Pakistan on Friday condemned India’s state-sponsored surveillance operations and urged the United Nations to “thoroughly investigate” the widespread use of the Israeli-developed Pegasus software to spy on journalists, human rights defenders, politicians, and others.
Referring to the use of the Israeli spyware by India, the Foreign Office said in a statement that the world had seen the true face of the so-called Indian democracy, when the reports of EU Disinfo Lab, Indian Chronicle, surfaced earlier last year, he added.
“We have noted with serious concern recent international media reports exposing Indian government’s organised spying operations against its own citizens, foreigners as well as Prime Minister Imran Khan, using an Israeli origin spyware,” the Foreign Office said.
“We condemn in strongest possible terms India’s state-sponsored, continuing and widespread surveillance and spying operations in clear breach of global norms of responsible state behaviour,” Foreign Office Spokesperson Zahid Hafiz Chaudhri said.
“In view of the gravity of these reports, we call on the relevant UN bodies to thoroughly investigate the matter, bring the facts to light, and hold the Indian perpetrators to account,” Chaudhri added in a statement.
Earlier this week, the NSO Group, accused of supplying spyware to governments, has been linked to a list of tens of thousands of smartphone numbers, including those of activists, journalists, business executives, and politicians around the world, including Prime Minister Imran Khan.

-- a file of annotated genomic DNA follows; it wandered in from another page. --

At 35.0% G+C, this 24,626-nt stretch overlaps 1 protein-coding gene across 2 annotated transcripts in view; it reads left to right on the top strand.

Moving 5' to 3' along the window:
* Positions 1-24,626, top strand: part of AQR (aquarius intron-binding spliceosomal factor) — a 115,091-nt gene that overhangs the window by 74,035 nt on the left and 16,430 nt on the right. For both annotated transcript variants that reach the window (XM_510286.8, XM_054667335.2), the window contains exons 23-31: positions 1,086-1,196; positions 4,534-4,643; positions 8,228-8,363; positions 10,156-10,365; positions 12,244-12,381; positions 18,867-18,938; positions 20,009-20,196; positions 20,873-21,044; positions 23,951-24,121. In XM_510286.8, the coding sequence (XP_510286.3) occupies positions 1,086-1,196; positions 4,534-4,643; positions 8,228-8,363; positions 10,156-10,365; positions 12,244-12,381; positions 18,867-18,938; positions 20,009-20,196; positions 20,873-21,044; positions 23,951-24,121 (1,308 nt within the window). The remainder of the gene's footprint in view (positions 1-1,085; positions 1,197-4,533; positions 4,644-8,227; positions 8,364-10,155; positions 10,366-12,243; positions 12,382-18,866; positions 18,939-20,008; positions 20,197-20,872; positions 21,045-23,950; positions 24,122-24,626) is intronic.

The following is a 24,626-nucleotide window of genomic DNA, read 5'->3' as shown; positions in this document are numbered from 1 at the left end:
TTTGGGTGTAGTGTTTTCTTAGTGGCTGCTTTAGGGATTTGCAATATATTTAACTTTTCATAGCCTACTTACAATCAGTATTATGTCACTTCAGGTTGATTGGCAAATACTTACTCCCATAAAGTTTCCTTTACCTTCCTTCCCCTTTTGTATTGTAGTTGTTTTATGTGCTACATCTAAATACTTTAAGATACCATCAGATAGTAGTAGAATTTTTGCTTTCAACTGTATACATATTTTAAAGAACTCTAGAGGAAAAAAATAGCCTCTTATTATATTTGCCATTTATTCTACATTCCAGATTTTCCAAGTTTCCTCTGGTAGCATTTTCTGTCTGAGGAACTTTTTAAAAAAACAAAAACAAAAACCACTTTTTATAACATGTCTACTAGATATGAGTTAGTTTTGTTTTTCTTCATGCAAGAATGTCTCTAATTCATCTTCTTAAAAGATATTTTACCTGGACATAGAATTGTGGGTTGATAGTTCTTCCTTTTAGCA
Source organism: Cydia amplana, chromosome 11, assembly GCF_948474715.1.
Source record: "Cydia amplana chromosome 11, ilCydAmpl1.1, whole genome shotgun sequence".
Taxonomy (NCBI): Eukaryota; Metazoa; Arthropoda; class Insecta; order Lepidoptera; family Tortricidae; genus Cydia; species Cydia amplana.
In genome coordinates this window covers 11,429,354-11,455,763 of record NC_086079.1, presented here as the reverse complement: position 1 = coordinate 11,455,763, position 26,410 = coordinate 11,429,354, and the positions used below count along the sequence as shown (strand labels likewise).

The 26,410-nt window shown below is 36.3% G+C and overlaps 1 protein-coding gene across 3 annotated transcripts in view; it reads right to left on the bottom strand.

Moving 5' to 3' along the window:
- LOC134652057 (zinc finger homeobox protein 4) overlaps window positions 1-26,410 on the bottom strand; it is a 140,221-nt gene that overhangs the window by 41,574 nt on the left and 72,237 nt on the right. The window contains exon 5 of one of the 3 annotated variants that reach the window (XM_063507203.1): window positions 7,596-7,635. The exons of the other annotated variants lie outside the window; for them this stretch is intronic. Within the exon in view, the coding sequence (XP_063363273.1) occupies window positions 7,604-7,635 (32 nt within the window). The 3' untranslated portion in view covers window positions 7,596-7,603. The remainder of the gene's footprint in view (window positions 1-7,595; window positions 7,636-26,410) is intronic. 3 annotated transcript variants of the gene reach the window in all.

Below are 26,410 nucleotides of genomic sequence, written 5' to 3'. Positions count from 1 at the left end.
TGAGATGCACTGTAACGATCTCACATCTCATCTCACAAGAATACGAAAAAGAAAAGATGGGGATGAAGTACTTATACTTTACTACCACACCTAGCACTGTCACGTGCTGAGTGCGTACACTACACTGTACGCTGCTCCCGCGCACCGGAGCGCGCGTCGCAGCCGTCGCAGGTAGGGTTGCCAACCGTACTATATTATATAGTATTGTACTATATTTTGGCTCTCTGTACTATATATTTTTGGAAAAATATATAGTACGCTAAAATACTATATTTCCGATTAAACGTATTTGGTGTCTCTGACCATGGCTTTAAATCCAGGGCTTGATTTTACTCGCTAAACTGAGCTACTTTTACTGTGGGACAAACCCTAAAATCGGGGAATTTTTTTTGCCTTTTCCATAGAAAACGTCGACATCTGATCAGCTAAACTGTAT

The NSO Group and its Pegasus malware – capable of switching on a phone’s camera or microphone, and harvesting its data – have been in the headlines since 2016, when researchers accused it of helping spy on a dissident in the United Arab Emirates.
The Foreign Office said that keeping a clandestine tab on dissenting voices is a long-standing textbook ploy of the RSS-BJP regime to commit human rights atrocities in Indian Illegally Occupied Jammu and Kashmir (IIOJK) and peddle disinformation against Pakistan.
India’s foreign ministry did not immediately respond to a request for comment on the Pakistani statement. The Indian government has already faced calls by domestic political opponents to investigate allegations of spying on officials including the main opposition leader, Rahul Gandhi.
The investigation published by the media organisations on Sunday said spyware made and licensed by Israeli company NSO had been used in attempted and successful hacks of 37 smartphones belonging to journalists, government officials and human rights activists.
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